Alternatives to transsphenoidal pituitary surgery may be required in Cushing's disease (CD) as a first- or second-line treatment. Mitotane is a potent anti-cortisolic drug but has been rarely investigated in the treatment of CD.
Evaluation of the efficacy and tolerance of mitotane in CD patients.
Design and setting
Retrospective analysis of 76 patients treated with mitotane from 219 patients diagnosed with CD between 1993 and 2009 in a single center.
Main outcome measure
Remission was defined as normalization of 24-h urinary free cortisol (24-h-UFC).
Remission was achieved in 48 (72%) of the 67 long-term treated patients, after a median time of 6.7 (5.2–8.2) months. Mean plasma mitotane concentration at the time of remission was 10.5±8.9 mg/l, with a mean daily dose of 2.6±1.1 g. A negative linear relationship was observed between plasma mitotane concentration and 24-h-UFC (P<0.0001). Seventeen of 24 (71%) patients with durable remission subsequently experienced recurrence, after a median time of 13.2 (5.0–67.9) months. At the time of treatment discontinuation, ACTH concentration was statistically associated with a lower recurrence probability (hazard ratios 0.57 (0.32–1.00), P=0.05). Intolerance leading to treatment discontinuation occurred in 19 patients (29%). A pituitary adenoma became identifiable during mitotane treatment in 12 (25%) of the 48 patients with initial negative pituitary imaging allowing subsequent transsphenoidal surgery.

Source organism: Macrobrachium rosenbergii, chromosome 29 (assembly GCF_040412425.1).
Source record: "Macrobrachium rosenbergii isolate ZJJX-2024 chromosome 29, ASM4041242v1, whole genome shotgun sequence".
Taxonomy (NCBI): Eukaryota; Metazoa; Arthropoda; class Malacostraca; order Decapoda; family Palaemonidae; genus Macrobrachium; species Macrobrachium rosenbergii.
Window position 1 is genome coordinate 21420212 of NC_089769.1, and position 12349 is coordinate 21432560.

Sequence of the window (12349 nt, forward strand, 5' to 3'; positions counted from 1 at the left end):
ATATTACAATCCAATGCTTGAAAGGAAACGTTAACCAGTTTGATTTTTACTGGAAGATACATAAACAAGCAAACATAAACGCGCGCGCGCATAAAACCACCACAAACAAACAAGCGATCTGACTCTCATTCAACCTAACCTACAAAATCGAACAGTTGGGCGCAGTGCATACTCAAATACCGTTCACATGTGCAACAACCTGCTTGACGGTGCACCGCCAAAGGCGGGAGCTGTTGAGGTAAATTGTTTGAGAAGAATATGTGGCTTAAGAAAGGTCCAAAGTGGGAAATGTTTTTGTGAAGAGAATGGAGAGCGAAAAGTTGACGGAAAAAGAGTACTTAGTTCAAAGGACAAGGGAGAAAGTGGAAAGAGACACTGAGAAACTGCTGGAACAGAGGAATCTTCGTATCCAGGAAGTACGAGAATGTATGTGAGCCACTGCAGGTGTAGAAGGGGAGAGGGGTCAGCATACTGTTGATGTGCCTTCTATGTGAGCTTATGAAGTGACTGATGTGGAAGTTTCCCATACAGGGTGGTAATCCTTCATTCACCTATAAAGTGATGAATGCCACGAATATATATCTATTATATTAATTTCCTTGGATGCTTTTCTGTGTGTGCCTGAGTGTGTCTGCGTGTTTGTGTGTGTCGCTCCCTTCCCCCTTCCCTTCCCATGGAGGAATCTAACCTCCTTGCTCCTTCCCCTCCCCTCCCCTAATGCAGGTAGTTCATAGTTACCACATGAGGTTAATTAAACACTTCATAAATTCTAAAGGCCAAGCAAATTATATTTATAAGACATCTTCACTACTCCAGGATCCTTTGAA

Mitotane is useful at different stages of CD. Mitotane dose adjustment based on plasma concentration monitoring and side effects could control hypercortisolism in the majority of CD patients.